“..until the next one.”

And, of course, there are also “end captions” which, unsurprisingly come at the end of the script. Enter those the same way:

END CAPTION
The End

END CAPTION
To be continued!

WRYLIE → BALLOON

Comic books indicate the “voice” of the character by the shape of the word balloon. Use the “Wrylie” to indicate the type of balloon the artist/letterer should use:

  • thought : balloon that looks like a cloud with bubbles for a tail.
  • whisper : balloon is usually outlined in dashes instead of a solid line.
  • small : literally a small balloon and/or small text.
  • burst : a balloon with spikes indicating someone is yelling.
  • weak : balloon typically has a wavy tail pointing to the speaker.
  • jagged : balloon tail zig-zags, typically to indicate a voice over a radio or other device.
  • link/linked : indicates the balloon has a connector to the previous speech balloon.

Which renders in the script like this:

GREEN ONION
(thought)
Can’t let him know my only power is my odor.

RED RADISH
If it isn’t the “Thin Skinned” avenger–

RED RADISH

(linked)
–prepare to be PEELED!

Notice that when you have dialogue that carries over from one balloon to another you end with two dashes “- -” and then start the next part with two dashes.

If you think it looks too odd to have the same character name repeated to indicate another word balloon that is linked to the first, there is a really non-obvious way to do that. The “Add Beat” palette doesn’t have to insert “(beat)” it can insert pretty much anything! In the descriptive text at the top of the palette, the word “beat” is actually editable, so you can change it to say “link” instead, which would render that exchange like this:

GREEN ONION
(thought)
Can’t let him know my only power is my odor.

RED RADISH
If it isn’t the “Thin Skinned” avenger–

(linked)
–prepare to be PEELED!

Not much different, sure, but if it looks better to you then go with it.

OFF-PANEL CHARACTERS

There may also be times that a character isn’t narrating, but is speaking and isn’t in the panel. To indicate that simply select “Off Panel” from the “Voice” drop-down in the Dialogue palette, which would render like this:

GREEN ONION (O.P.)
Hey person in the panel, toss me that thing I need.

Alternatively, if you think it’s important to indicate which SIDE of the panel the character is off of and speaking from you can do it with the “Wrylie” box instead like this:

GREEN ONION
(off-panel right)
Hey person in the panel, throw that to the right!

STYLING TEXT

You can style text with HTML code anywhere in the ScriptHelper entry boxes. Emphasis is typically indicated by underlining the text in a screenplay format, but in a comic book script you’re actually telling the person doing the lettering how you think it should be styled and they’ll likely render it in the word balloon exactly as you wrote it.

GREEN ONION
Hey! Don’t bring that stuff into my city.

In the dialogue box you’d enter that text like this:

<b>Hey!</b> Don’t bring <u>that</u> stuff into <i>my</i> city.

ART NOTES

It’s not uncommon for the comic book script writer to include notes or directions for the artist to help them in drawing complicated panels. In the “Action” palette you can enter it like this:

<b>ART NOTE:</b> Here are special instructions or clarifications for the artist.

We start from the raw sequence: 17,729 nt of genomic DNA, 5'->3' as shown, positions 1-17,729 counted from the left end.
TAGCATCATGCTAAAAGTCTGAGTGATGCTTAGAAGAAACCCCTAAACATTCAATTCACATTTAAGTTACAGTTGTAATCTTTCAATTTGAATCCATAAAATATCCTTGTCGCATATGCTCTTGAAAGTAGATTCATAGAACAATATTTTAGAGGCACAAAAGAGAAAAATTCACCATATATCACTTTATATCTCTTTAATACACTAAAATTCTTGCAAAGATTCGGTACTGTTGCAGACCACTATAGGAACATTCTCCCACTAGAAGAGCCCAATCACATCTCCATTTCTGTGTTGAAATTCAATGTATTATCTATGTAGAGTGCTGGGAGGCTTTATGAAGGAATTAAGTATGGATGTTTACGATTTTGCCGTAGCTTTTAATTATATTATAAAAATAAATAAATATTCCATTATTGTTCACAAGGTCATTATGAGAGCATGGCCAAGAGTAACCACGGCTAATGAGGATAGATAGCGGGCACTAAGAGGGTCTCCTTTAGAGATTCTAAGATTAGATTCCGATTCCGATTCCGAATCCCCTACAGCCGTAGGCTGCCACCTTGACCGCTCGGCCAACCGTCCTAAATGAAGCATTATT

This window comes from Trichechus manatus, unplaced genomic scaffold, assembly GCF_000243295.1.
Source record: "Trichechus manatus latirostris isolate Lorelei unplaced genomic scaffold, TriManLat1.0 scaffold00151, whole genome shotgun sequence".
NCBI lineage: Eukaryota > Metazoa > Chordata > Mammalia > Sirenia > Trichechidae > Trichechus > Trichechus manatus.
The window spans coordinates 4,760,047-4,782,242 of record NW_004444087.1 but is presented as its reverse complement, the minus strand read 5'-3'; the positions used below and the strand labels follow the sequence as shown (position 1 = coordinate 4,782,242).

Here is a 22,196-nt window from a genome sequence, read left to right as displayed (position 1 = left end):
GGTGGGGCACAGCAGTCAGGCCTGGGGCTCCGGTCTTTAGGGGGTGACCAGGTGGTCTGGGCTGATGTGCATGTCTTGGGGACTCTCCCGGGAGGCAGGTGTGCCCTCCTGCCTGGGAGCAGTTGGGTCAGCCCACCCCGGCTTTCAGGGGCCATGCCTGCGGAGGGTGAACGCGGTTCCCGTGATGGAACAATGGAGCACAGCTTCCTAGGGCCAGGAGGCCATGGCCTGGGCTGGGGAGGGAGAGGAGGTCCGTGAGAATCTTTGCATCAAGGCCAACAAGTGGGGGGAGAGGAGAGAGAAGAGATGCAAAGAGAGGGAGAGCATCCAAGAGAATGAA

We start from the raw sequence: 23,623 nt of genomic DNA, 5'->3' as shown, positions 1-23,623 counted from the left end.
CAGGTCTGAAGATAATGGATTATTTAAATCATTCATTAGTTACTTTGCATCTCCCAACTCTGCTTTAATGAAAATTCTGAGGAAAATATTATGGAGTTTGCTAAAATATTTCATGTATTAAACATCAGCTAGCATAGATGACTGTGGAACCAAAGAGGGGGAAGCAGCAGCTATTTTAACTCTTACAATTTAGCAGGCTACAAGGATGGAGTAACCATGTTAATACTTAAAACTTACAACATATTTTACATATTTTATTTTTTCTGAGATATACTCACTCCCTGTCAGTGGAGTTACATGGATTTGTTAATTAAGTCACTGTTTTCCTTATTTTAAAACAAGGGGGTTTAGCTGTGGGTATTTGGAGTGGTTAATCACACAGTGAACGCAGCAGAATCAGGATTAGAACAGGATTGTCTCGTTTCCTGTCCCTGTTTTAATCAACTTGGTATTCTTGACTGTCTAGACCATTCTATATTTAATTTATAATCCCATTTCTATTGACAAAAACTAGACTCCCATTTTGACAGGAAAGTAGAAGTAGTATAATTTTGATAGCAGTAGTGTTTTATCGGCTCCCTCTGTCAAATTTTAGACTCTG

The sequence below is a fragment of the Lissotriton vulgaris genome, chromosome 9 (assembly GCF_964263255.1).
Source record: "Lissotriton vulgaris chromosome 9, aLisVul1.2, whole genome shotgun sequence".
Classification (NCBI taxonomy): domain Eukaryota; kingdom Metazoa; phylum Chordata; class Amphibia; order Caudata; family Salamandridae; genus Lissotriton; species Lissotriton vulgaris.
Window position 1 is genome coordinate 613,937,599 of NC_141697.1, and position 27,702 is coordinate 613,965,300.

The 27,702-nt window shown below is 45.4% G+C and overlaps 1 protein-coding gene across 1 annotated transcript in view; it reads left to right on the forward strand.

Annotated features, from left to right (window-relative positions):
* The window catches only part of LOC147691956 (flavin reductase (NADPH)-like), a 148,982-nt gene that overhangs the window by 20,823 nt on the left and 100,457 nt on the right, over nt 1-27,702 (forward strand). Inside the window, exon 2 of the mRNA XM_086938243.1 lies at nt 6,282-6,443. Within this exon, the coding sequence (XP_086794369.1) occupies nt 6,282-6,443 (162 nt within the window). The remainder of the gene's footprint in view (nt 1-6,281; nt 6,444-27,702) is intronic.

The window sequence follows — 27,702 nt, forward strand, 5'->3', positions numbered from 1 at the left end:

Which will render in the script like this:

ART NOTE: Here are special instructions or clarifications for the artist.

It’s also no uncommon for the notes to the artist to take the form of links to reference material online, like a Google Image search or something the writer posted on their Flickr account or wherever. Here’s how to accomplish that, again in the “Action” palette:

<b>ART NOTE:</b> This takes place in the Badlands:<br>
https://en.wikipedia.org/wiki/Badlands<br>
http://badlandsfeatures.com/badlands.jpg

That’s fine if the artist isn’t going to see a digital version of the script (HTML or PDF) but if they will you’ll probably want to give them actual clickable links:

<b>ART NOTE:</b> This takes place in the Badlands:<br>
<a href=”https://en.wikipedia.org/wiki/Badlands”>https://en.wikipedia.org/wiki/Badlands</a><br>
<a href=”http://badlandsfeatures.com/badlands.jpg”>http://badlandsfeatures.com/badlands.jpg</a>

That would look like this in the script:

ART NOTE: This takes place in the Badlands:
https://en.wikipedia.org/wiki/Badlands
http://badlandsfeatures.com/badlands.jpg

As you can see the <br> tags make soft return line breaks, putting the link URLs inside <a> tags makes them clickable in the HTML version of your script. If you want to make sure the links open in another browser tab or window add a link target like so:

<a href=”https://en.wikipedia.org/wiki/Badlands” target=”_blank”>…</a>

It’s probably a good idea to make them open in a new window since they then won’t lose their place in the script.

CONCLUSION

Those are the differences in script formatting I can think of right now and how to accomplish them in ScriptHelperX. I’ll update this post if any others come to mind.

I’m currently doing research to determine whether or not it’s worth the time and effort to update ScriptHelperX, which hasn’t had any major updates in 14 years. But until I do (if I do) feel free to use ScriptHelperX to rough draft your comic book script ideas right in your web browser.


Note: the image at the top of this post is of a page from a script by Andy Diggle which you can read in its entirety at the Comic Book Script Archive website.